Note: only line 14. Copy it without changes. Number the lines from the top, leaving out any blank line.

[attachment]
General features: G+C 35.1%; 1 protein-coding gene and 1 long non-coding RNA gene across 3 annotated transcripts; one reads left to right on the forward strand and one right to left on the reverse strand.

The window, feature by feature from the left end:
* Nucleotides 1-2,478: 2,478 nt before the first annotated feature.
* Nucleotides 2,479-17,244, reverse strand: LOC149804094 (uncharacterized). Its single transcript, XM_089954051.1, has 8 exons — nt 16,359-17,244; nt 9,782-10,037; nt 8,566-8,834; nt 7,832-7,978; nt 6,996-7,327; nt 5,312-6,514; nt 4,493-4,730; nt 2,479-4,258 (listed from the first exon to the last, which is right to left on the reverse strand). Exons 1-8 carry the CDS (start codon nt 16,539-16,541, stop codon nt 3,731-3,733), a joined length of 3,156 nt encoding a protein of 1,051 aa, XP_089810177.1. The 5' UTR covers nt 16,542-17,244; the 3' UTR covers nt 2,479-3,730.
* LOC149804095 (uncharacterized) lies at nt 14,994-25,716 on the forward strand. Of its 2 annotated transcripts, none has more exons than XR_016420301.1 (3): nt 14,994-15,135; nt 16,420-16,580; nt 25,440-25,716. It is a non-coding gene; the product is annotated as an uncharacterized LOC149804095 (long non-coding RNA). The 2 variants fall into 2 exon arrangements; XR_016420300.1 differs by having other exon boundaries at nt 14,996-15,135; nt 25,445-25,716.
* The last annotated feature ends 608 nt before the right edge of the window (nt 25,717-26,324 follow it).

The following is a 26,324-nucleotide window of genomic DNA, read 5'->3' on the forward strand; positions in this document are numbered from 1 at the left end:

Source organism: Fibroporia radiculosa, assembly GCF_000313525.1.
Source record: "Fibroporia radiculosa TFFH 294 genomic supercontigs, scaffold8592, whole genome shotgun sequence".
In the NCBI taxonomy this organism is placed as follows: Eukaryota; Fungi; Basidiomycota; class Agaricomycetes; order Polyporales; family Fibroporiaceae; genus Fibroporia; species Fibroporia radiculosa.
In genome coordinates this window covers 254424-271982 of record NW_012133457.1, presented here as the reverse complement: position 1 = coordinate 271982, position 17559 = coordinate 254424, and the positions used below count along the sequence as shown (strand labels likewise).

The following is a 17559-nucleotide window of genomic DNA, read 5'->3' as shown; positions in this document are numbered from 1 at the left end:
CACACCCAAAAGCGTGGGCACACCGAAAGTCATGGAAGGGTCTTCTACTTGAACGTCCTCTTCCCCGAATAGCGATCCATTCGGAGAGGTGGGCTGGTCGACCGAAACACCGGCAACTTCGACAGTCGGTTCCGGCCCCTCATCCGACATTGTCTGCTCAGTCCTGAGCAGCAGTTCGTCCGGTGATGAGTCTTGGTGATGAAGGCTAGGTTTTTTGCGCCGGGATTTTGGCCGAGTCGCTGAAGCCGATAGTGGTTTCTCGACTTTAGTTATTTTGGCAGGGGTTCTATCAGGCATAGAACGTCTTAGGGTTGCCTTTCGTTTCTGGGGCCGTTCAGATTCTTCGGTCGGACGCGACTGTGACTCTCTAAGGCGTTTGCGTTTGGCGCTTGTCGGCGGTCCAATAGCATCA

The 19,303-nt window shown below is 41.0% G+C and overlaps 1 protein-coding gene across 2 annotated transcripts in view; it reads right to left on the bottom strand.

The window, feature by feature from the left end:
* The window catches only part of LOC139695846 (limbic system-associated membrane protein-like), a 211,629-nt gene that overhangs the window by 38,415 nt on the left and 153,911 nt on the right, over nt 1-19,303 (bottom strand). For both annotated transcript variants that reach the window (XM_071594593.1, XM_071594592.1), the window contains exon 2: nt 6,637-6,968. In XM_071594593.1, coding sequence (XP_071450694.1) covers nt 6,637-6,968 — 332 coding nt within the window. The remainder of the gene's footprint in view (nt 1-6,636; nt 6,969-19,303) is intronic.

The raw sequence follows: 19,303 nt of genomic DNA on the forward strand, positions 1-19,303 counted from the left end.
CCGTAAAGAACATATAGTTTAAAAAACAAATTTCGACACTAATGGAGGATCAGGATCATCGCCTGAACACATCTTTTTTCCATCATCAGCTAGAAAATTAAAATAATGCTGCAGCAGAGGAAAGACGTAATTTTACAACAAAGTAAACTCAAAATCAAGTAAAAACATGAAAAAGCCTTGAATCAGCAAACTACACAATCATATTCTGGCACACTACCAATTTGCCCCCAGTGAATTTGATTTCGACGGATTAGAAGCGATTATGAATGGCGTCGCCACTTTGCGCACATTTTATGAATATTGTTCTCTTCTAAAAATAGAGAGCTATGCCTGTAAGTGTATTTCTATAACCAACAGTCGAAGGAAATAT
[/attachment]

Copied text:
The 19,303-nt window shown below is 41.0% G+C and overlaps 1 protein-coding gene across 2 annotated transcripts in view; it reads right to left on the bottom strand.